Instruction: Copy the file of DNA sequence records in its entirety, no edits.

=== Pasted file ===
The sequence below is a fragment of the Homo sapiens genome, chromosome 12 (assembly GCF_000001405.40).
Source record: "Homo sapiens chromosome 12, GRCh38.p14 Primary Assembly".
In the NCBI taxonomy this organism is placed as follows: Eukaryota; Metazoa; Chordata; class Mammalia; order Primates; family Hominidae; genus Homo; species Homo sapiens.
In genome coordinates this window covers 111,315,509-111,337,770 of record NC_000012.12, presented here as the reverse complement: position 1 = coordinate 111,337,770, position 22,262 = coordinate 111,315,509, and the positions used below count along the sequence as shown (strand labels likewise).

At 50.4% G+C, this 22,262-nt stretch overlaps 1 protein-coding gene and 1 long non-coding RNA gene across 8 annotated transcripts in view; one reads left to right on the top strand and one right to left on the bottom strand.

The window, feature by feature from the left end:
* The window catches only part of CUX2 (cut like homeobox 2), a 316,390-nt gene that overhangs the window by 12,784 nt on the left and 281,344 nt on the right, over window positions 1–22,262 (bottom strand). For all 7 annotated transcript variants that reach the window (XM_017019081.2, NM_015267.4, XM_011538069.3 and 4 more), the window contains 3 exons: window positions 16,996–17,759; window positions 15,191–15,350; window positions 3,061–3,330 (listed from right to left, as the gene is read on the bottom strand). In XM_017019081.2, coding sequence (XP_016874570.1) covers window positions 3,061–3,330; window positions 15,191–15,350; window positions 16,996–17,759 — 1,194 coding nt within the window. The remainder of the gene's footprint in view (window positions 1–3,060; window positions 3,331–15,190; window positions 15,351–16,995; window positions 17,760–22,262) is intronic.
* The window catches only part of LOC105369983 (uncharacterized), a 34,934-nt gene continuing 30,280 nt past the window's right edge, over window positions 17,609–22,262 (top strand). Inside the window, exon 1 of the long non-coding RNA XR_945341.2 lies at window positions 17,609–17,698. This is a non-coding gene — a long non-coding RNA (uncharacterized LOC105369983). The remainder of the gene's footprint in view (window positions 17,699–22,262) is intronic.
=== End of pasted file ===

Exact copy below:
The sequence below is a fragment of the Homo sapiens genome, chromosome 12 (assembly GCF_000001405.40).
Source record: "Homo sapiens chromosome 12, GRCh38.p14 Primary Assembly".
In the NCBI taxonomy this organism is placed as follows: Eukaryota; Metazoa; Chordata; class Mammalia; order Primates; family Hominidae; genus Homo; species Homo sapiens.
In genome coordinates this window covers 111,315,509-111,337,770 of record NC_000012.12, presented here as the reverse complement: position 1 = coordinate 111,337,770, position 22,262 = coordinate 111,315,509, and the positions used below count along the sequence as shown (strand labels likewise).

At 50.4% G+C, this 22,262-nt stretch overlaps 1 protein-coding gene and 1 long non-coding RNA gene across 8 annotated transcripts in view; one reads left to right on the top strand and one right to left on the bottom strand.

The window, feature by feature from the left end:
* The window catches only part of CUX2 (cut like homeobox 2), a 316,390-nt gene that overhangs the window by 12,784 nt on the left and 281,344 nt on the right, over window positions 1–22,262 (bottom strand). For all 7 annotated transcript variants that reach the window (XM_017019081.2, NM_015267.4, XM_011538069.3 and 4 more), the window contains 3 exons: window positions 16,996–17,759; window positions 15,191–15,350; window positions 3,061–3,330 (listed from right to left, as the gene is read on the bottom strand). In XM_017019081.2, coding sequence (XP_016874570.1) covers window positions 3,061–3,330; window positions 15,191–15,350; window positions 16,996–17,759 — 1,194 coding nt within the window. The remainder of the gene's footprint in view (window positions 1–3,060; window positions 3,331–15,190; window positions 15,351–16,995; window positions 17,760–22,262) is intronic.
* The window catches only part of LOC105369983 (uncharacterized), a 34,934-nt gene continuing 30,280 nt past the window's right edge, over window positions 17,609–22,262 (top strand). Inside the window, exon 1 of the long non-coding RNA XR_945341.2 lies at window positions 17,609–17,698. This is a non-coding gene — a long non-coding RNA (uncharacterized LOC105369983). The remainder of the gene's footprint in view (window positions 17,699–22,262) is intronic.